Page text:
Iceberg water and the IFWW
Canadian Iceberg Water Corporation will soon be setting up operations in Port Union, Trinity Bay. After a 15-year search, the Toronto-based company believes it has found the ideal site.
The harbour at Port Union is well protected and deep enough to accommodate the ocean-going freighters the company will use to ship their product to world markets.
Iceberg Water has contributed $300,000 to the Heritage Foundation, which is faithfully restoring the Fisherman's Protective Union retail store. Built by Sir William Coaker between 1916 and 1918, the store was central to the union's retail trade. It was destroyed by fire in 1945 and rebuilt the following year, but as the union went into decline so did the building.
Soon the exterior will look once again every bit as it did in 1918. The interior will house a purpose-built factory that will bottle the water, some of which will be towed as "bergy bits" to the wharf by fishermen who will be paid by the litre, according to company president David Sacks. He expects the factory will employ 50 people at the outset and expand to 150 employees within five years.
I was thrilled to hear about this project. By using an infinitely renewable raw material to create a value-added, high-end product, trading on the clean, pure image of Newfoundland and Labrador a significant number of people will find work in a part of the province that needs it. Those in boats towing the "growlers" to the wharf will be using traditional gear and methods that for nearly two decades has been edging toward extinction.
A boat operator landing the catch at the wharf can expect a ready return without fear of shifting catch rates, permissible gear, interference by government agencies or encroachment by foreign competitors. Crews will be doing something worthwhile, earning a living without inflicting any harm on the environment that includes them.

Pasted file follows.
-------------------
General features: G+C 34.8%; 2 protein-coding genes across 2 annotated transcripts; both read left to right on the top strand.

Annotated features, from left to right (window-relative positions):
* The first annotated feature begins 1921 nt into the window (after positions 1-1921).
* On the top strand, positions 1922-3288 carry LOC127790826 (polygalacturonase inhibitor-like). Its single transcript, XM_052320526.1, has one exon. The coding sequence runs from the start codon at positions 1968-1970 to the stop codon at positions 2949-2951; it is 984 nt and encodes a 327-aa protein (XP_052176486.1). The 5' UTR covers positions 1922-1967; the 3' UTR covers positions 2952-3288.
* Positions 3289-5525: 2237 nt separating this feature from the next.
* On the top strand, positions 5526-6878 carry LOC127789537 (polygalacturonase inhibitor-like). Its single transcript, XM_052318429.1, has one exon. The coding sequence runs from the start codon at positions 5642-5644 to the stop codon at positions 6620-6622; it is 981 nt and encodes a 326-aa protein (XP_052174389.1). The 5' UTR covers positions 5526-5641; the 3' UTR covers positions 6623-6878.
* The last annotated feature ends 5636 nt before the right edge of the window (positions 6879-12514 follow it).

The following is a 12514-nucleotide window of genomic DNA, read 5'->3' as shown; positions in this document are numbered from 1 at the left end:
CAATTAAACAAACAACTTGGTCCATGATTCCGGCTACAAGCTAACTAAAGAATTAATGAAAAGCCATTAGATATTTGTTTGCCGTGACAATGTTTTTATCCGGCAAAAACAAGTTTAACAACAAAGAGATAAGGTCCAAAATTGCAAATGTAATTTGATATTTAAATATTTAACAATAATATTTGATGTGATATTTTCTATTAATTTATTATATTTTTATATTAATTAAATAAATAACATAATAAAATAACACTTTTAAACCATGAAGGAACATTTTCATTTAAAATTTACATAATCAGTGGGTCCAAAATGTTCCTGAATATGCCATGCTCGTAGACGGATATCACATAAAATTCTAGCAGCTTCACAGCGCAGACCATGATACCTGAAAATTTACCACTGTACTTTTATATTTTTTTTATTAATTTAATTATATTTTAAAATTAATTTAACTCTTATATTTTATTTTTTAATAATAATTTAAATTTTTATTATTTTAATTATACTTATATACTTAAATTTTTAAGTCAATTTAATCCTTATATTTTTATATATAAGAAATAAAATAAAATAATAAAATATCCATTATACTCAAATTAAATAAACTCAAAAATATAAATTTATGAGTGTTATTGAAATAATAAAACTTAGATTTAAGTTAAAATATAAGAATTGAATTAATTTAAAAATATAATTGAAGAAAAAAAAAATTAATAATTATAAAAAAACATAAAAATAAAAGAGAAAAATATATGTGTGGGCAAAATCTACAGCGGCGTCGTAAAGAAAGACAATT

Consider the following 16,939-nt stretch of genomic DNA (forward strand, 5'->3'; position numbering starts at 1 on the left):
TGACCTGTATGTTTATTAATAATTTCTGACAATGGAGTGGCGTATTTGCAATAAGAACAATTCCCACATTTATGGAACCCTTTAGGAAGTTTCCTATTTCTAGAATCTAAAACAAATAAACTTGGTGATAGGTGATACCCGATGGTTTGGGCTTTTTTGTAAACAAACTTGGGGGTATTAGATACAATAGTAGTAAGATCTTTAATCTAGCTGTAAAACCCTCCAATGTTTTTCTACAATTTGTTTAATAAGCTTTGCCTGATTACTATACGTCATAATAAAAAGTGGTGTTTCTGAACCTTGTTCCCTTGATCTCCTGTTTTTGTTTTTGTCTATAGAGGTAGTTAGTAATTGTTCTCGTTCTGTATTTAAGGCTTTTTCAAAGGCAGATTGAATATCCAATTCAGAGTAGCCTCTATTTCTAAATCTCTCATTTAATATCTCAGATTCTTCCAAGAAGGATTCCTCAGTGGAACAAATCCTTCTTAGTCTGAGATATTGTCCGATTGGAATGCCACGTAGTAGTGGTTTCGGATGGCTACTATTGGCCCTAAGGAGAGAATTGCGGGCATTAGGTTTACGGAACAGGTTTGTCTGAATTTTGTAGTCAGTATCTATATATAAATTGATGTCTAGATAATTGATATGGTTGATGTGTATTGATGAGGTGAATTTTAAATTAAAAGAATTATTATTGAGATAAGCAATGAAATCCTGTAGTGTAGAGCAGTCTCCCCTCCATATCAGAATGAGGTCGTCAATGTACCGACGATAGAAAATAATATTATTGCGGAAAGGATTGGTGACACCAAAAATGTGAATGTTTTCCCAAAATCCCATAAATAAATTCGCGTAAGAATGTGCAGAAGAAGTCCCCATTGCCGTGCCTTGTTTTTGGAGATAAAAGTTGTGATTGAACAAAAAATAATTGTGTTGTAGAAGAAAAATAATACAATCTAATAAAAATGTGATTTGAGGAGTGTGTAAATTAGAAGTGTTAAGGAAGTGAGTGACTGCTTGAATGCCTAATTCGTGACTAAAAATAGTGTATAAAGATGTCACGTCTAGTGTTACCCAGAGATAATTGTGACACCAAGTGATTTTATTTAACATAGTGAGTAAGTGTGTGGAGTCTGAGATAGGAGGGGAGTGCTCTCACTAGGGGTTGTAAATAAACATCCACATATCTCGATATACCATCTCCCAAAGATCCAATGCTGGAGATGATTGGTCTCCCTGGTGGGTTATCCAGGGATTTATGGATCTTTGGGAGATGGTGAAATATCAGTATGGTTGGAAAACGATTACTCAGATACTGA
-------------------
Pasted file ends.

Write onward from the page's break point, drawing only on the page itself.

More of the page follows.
“Once incoming cash is overflowing the tills and being carried home to grateful households across Trinity North, when post-oil refugees from inside the overpass are lining up outside the plant looking for work, how long will it be before the shadow of a grinch will be cast over this happy scene?”
Inside the plant, workers will be filling bottles with a liquid that they know contains not one unhealthy molecule and will do no harm whatsoever, be it physical or spiritual to anyone in the faraway lands where the ship tied up alongside the wharf will carry it. It's almost too good to be true.
It seems almost every time someone dreams up an idea that is without flaw or fault, some imaginative person invents a reason why it shouldn't happen. Often the imaginative person is looking to make a buck. Stop me if you think I'm going too far.
Can you imagine that once production is underway at the lovingly-restored Coaker premises, when boats are landing ice, bottles are being filled, heavily-laden vessels are embarking on ocean voyages to the four points of the compass, that money grubbing alchemists won't identify an opportunity?
Once incoming cash is overflowing the tills and being carried home to grateful households across Trinity North, when post-oil refugees from inside the overpass are lining up outside the plant looking for work, how long will it be before the shadow of a grinch will be cast over this happy scene?
Let's call that grinch the IFWW — the International Fund for Water Welfare.
The IFWW will try to make the case that bottling iceberg water is depleting the arctic ice. Never mind that the arctic ice came to the east coast of Newfoundland of its own free will, and that it was saved by Iceberg Water from a long and wasteful voyage to the equatorial waters of the mid-Atlantic, where it's uniquely sculpted forms will inevitably melt into the anonymity of the seven seas.